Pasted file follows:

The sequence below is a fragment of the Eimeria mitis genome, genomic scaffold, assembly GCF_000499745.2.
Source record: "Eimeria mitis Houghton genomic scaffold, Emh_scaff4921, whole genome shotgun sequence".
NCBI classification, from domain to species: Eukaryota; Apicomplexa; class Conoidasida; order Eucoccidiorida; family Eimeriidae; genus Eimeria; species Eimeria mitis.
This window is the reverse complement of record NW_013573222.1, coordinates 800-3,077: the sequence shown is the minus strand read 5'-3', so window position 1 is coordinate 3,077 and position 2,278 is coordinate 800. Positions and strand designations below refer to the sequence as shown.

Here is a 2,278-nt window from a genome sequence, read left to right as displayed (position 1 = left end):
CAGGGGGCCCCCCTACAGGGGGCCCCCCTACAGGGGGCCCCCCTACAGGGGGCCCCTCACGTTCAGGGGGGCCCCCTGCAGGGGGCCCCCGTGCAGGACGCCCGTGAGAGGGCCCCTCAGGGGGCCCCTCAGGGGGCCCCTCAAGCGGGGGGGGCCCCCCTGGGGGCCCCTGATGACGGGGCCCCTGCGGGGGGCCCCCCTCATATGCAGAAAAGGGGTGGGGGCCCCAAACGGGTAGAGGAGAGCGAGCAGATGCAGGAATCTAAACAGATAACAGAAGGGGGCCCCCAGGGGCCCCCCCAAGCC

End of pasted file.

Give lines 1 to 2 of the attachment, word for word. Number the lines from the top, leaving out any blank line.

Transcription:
The sequence below is a fragment of the Eimeria mitis genome, genomic scaffold, assembly GCF_000499745.2.
Source record: "Eimeria mitis Houghton genomic scaffold, Emh_scaff4921, whole genome shotgun sequence".